Orange juice futures hit record highs last week, as frozen concentrated juice rose to to $2.2365 a pound, a 50% climb so far in 2016.
A significant, sustained slide in the number of oranges is one big reason why prices are rising.
"Since the early 2000s, the State of Florida wanted to overcome the threat of citrus canker and greening by cutting down all trees that are within a one-mile radius of a tree spotted with a disease," says Burak Kazaz, professor of supply chain management at Syracuse University's Martin J. Whitman School of Management. "That has led to a reduction in the supply side of oranges."
Kazaz says the company that was contracted to perform this task was paid in the number of trees it cut. "Not surprisingly, they spotted many trees and they cut anything and everything around one spotted tree," he adds. "The end result is that the State of Florida lost its growth potential in crop supply."
Risks associated with hurricanes and other natural disasters have also curbed juice production. "In 2004 and 2005, the State of Florida experienced devastating storms that reduced the crop supply for oranges," Kazaz adds. "As a result, prices went up for fresh orange juice, causing consumers to look for alternatives. Often, they switched from consuming orange juice to energy drinks."
All that directly impacts orange futures prices, as those Florida oranges are often consumed as "fresh oranges" rather than being saved for "concentrate," Kazaz explains.
"Orange juice futures are for 'frozen' orange juice," he says. "As a result, there isn't much orange left to be saved and stored for sale in the future and financial markets. There is now a much smaller number of orange growers who supply oranges for the frozen orange juice market."
Additionally, prices of "frozen" orange juice futures don't move as much as prices for fresh orange juice, Kazaz adds. "Thus, for traders, there isn't much opportunity to make money from fluctuations, which historically lead to more trades," he says.
Production-wise, Brazil and the U.S. are two of the world's top orange juice suppliers, and lower supply from both countries is expected to keep juice futures prices at high levels. The USDA is estimating only 70 million boxes of oranges in the 2016 and 2017 Florida harvest (compared to 81 million in the 2015 and 2016 season.) Brazilian government figures forecast 14.4 million metric tons of oranges, down 2.4 million over the same time period. Orange growers in both countries are battling tree and plant-based diseases that have negatively impacted orange harvests this year.
"The orange crop in Florida this year is going to be significantly weaker because of a debilitating disease that renders the fruits un-harvestable," explains Natalie Sexton, co-founder of Natalie's Orchid Island Juice Company, a juice producer based in Fort Pierce, Fla. "It's called citrus greening or Huanglongbing (HLB), and it originated in China. HLB is fatal for citrus trees and there currently is no cure. That's a big reason why the USDA predicts volume will be down 14% compared to last year." Of course, last year already saw lowered production; in fact, production has been down 13 of the last 14 seasons, Sexton adds.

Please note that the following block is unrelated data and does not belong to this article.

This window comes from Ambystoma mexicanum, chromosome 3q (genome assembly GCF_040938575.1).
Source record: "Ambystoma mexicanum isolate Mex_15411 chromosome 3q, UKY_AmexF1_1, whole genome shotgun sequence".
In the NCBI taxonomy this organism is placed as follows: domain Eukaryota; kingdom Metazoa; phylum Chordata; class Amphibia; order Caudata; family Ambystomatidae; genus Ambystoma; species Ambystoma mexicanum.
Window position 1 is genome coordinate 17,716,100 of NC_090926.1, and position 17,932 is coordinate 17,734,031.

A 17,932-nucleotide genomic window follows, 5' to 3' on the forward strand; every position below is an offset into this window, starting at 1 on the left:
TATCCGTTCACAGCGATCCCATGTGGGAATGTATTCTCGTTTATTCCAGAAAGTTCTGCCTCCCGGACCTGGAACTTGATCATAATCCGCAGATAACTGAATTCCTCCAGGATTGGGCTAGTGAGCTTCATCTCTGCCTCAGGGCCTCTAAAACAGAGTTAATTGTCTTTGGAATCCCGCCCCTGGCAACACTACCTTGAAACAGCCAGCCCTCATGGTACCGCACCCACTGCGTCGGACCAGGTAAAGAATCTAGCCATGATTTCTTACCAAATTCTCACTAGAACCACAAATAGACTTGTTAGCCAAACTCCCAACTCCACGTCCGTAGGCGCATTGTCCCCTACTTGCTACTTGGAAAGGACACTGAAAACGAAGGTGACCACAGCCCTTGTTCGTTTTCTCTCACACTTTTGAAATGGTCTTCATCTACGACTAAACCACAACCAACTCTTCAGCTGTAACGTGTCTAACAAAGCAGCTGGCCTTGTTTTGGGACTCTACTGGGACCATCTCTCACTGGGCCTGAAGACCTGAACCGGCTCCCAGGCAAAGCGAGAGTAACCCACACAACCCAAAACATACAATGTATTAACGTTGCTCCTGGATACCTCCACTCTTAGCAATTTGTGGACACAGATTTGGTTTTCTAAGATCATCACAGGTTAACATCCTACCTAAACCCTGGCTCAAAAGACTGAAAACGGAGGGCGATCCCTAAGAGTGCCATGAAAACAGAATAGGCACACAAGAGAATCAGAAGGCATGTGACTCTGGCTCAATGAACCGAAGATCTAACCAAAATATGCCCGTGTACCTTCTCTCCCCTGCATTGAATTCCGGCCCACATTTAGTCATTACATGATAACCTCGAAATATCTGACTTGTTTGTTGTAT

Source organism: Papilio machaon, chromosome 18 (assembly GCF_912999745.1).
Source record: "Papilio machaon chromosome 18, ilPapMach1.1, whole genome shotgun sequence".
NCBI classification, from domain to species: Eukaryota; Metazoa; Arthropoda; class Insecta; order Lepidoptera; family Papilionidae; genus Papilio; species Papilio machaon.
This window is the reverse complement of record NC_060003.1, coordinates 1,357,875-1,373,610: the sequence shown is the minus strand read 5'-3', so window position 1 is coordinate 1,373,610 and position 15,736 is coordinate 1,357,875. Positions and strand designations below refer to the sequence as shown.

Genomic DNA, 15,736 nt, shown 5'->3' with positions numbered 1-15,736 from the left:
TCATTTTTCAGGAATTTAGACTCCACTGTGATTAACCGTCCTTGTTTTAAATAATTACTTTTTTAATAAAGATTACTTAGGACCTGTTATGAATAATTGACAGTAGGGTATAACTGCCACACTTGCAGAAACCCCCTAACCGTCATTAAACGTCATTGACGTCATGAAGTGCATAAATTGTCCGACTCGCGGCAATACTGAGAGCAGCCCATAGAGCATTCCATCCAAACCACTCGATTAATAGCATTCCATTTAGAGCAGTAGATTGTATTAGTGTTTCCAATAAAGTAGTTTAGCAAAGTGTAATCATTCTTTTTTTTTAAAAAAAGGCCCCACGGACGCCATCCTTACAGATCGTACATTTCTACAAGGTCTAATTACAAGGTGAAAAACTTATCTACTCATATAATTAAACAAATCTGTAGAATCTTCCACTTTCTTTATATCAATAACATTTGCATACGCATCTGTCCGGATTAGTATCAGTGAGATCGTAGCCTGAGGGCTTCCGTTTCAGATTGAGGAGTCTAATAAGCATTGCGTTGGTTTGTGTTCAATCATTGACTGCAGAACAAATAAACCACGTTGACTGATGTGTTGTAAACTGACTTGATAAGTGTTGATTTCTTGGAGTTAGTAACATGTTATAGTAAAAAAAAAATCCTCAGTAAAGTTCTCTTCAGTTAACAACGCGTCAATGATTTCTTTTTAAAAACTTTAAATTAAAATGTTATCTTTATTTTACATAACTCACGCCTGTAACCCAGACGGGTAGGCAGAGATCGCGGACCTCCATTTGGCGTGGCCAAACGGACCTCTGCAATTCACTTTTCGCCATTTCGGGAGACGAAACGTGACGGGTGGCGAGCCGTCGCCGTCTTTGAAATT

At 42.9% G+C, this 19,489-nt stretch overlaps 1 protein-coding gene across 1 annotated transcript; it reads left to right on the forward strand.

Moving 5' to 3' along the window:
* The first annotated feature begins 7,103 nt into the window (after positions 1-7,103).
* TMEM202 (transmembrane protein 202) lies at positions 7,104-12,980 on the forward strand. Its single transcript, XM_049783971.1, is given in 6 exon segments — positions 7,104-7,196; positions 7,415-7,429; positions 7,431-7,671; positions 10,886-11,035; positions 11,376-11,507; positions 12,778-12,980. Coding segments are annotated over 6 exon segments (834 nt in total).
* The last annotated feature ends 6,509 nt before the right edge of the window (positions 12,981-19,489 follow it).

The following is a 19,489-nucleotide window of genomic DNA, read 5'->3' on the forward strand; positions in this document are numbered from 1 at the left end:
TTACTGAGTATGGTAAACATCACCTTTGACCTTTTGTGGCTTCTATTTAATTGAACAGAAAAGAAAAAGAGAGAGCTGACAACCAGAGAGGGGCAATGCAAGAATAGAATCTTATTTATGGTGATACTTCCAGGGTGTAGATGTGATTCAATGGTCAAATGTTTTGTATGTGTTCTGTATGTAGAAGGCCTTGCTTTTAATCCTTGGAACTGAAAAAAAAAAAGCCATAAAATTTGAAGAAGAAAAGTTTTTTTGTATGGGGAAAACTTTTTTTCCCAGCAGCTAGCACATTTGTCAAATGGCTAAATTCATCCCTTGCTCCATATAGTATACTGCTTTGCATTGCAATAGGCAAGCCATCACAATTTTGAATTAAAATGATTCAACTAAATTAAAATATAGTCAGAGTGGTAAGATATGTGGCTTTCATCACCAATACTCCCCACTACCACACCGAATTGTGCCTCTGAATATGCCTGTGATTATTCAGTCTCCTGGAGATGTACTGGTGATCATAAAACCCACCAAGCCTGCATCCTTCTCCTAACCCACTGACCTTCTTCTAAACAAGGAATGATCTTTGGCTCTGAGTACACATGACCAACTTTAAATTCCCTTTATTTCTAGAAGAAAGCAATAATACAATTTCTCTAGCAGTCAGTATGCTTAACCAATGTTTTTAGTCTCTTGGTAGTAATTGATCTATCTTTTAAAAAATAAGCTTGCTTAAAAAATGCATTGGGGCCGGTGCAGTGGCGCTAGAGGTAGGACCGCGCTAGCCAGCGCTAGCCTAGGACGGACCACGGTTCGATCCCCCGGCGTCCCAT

Consequently, orange juice producers, responding to the reduced citrus output in Florida because of the blight, have turned to Brazil, a traditional alternate juice source, says Sexton. "Brazil is the largest orange fruit producer in the world, but producers found that a higher than normal temperature growing season there has yielded significantly less usable fruit," she says. "The lower than expected harvest, coupled with a strong Brazilian currency, means it will not be as cheap for U.S. companies to source from Brazil this year."
The USDA estimates world orange juice production declined by 9% over last season, largely due to the decline in Brazil and U.S. production and inventories partly associated with citrus greening. "If you look at Florida specifically, from concentrate orange juice (FCOJ) production and inventories are down," notes Dr. Marisa Zansler, director of economic and market research at the Florida Department of Citrus. "In addition, the continued demand for Florida oranges for use in not-from-concentrate orange juice means that a vast majority of Florida oranges will be utilized in single-strength orange juice. In turn, this reduces the availability of Florida oranges that might otherwise be used for FCOJ, which orange juice futures are based on."
Those issues, more than anything else, have led to the decline in orange production and the rise of O.J. futures prices in late 2016, experts say. "The world is going to have a shortage this year," says Thomas Spreen, an agricultural professor of economics at the University of Florida. "There's likely more upside than downside to this market."